One of the ways suicide cases can be minimised is through education and social security. Traditionally in African countries, depression which manifests in different forms is treated as a curse or the result of trafficking with spirits. The truth is that mental depression is not an attack from witches or ‘evil forces.’ Depression is like any other illness; its only difference is that it attacks the mind. Victims are hardly in control of their thoughts and actions. It is not a taboo. It is not the result of evil actions. It is a case of the mind weakening and getting distorted when assailed by severe or deadly incidents.
Families which have mentally-depressed patients or persons should show more love for their kin. It is stressful looking after a loved-one who suffers from mental disorder. Social support and expert advice as well as help are crucial in handling mental cases. Once a person shows such symptoms, he should be promptly taken to a psychiatric home for evaluation and treatment. While treatment is on in the hospital, the patient needs social and family support. After being discharged from hospital, that support is more crucial. Always, patients need to be urged or reminded and monitored to take their medication. Tying up such persons and giving them the harsh treatment does not help. It simply aggravates the problem.
The tradition of being our brothers’ keepers for which the typical African was known appears to have been whittled down by the pressures of modern life. In times of distress, whether in form of illness or loss of job or material things, each person needs to stand by his or her brothers and sisters. Such support provided by family and friends help distressed persons to overcome trauma. Anyone can suffer a breakdown. Thresholds may differ. But anybody can become a victim of mental ill-health.
Another problem which mental health victims suffer is stigmatisation. People tend to stigmatise persons who have suffered a mental breakdown or some peculiar ailment. Employers also do. Such persons also suffer discrimination sometimes within a family. It is worse in the social environment. The fact is that with proper medical attention, a mentally-ill person can function effectively and live a normal life. Marriage and the support of close persons help persons with mental health challenges to carry on in life.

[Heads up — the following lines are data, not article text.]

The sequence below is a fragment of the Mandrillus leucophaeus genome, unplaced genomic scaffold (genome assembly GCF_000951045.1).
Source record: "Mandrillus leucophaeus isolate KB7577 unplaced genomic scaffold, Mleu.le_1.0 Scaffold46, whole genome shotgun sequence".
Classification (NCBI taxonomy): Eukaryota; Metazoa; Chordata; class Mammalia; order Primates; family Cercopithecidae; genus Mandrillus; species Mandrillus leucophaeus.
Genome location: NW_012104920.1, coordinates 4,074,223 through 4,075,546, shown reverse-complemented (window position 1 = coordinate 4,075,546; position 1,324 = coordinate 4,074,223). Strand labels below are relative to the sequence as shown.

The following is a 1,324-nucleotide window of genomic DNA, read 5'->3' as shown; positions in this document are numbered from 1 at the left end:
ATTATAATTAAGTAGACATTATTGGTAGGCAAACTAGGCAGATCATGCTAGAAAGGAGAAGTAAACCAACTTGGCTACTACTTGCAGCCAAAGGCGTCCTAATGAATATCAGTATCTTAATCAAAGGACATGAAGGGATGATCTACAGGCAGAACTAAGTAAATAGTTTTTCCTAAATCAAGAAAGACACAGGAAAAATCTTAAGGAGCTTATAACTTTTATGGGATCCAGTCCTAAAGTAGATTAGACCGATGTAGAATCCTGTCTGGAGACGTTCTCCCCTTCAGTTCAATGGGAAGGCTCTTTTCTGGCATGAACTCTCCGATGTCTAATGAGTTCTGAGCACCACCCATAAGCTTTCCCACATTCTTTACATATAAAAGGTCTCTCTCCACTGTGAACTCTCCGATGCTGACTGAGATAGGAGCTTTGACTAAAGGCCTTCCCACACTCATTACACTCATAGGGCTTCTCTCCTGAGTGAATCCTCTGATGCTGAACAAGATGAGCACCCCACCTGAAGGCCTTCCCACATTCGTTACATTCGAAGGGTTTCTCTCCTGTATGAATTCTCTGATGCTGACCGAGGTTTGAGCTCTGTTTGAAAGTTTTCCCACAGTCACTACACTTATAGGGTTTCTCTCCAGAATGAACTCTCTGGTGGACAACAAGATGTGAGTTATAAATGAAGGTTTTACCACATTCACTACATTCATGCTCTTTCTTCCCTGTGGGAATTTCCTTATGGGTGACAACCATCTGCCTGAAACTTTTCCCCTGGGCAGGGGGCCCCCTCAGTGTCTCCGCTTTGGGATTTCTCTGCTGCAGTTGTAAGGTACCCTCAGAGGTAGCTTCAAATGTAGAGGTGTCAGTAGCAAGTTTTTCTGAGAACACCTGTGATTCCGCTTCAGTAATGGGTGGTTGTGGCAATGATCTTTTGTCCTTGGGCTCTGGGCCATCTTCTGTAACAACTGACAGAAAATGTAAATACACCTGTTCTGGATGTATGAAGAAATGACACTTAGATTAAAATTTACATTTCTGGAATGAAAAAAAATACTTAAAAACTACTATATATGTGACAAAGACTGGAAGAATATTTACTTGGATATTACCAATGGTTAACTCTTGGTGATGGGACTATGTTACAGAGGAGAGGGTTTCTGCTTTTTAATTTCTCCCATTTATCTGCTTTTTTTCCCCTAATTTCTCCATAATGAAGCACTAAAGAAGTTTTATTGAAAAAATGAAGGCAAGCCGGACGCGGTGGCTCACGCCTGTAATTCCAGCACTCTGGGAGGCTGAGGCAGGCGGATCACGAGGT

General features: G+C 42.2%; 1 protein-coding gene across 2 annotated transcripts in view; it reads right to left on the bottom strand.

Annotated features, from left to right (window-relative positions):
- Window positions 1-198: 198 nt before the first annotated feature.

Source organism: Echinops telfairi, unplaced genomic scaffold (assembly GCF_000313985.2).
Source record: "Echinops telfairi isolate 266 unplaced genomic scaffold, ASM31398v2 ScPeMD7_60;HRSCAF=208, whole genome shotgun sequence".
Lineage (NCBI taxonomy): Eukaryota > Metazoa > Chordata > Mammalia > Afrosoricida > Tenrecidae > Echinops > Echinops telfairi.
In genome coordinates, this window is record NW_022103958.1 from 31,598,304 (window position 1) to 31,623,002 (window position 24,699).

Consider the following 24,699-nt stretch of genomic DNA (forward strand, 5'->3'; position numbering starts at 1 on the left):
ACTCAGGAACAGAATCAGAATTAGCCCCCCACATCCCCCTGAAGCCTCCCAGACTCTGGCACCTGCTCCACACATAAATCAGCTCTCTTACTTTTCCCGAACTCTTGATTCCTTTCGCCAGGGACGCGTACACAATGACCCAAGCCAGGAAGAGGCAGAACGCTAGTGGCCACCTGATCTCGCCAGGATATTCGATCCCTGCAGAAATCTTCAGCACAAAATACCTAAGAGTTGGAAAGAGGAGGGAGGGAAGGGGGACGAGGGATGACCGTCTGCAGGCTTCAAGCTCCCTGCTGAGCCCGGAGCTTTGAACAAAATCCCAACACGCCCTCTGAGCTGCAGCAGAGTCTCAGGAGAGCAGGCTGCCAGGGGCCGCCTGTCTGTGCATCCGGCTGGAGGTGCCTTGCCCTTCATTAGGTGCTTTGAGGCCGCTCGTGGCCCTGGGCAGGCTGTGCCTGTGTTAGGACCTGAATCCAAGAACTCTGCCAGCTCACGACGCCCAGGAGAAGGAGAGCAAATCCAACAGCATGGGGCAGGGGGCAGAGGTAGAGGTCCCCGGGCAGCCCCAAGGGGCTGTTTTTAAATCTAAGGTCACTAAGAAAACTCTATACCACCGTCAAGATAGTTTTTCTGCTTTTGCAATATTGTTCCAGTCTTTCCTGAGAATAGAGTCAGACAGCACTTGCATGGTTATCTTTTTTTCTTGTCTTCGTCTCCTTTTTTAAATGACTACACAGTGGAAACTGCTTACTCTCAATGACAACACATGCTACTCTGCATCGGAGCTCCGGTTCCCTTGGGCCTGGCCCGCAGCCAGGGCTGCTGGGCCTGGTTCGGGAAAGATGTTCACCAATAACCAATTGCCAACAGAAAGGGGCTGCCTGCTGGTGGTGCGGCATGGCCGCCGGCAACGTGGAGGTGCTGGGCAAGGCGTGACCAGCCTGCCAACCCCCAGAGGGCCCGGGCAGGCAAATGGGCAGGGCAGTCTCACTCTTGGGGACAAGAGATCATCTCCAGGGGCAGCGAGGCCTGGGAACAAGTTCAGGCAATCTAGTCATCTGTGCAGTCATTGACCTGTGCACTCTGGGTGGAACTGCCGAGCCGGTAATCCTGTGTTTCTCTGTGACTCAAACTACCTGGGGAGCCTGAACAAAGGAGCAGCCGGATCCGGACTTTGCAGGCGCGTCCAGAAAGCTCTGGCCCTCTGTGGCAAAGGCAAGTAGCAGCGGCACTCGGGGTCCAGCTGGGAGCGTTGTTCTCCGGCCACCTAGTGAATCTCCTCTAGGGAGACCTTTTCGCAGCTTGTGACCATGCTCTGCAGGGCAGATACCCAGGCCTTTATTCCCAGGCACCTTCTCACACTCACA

In these hard times, there is need to stress hope as a reason to live. To have hope, all need to have faith, ‘the substance of things hoped for.’ With faith and hope, people are unlikely to degenerate into despondency. Hope should be reaffirmed and preached whenever the opportunity offers itself. Therefore, the churches and mosques have a role to play in this. Out of the ashes of defeat, so many people have emerged to clinch success and victory in life. A temporary loss does not translate into total failure in life. Parents are obliged to bring up their children stressing the positive always. They should, however, educate kids on how to cope with life’s challenges.
The Federal, state and local governments as well as non-governmental organisations have a role to play as well. Help lines should be established nationwide. Such bodies should educate the public in order to create awareness about this incipient condition. Post-treatment facilities should also be established so that institutions can provide a framework for recuperating persons who lack sufficient family support.
However, once a feeling of sadness or gloom continues, one must seek professional help immediately. Psychologists and psychiatrists trained to handle such disorders can help to control and lift the individual out of the condition. A man who had attempted suicide once is more likely to try it again except effective treatment takes place. The abhorrence of psychiatric help is the result of ignorance. If depression is left unchecked for a long time it could result in suicidal thoughts or suicide. People need to be educated that if they do not feel right either mentally or physically, they should seek professional help.’’

 Joseph Ana

Africa Center for Clin Gov Research & Patient Safety
@ HRI West Africa Group - HRI WA

Consultants in Clinical Governance Implementation
Publisher: Health and Medical Journals
8 Amaku Street Housing Estate, Calabar
Cross River State, Nigeria

Phone No. +234 (0) 8063600642
Visit Website: www.hriwestafrica.com
E-mail: hriwestafrica@gmail.com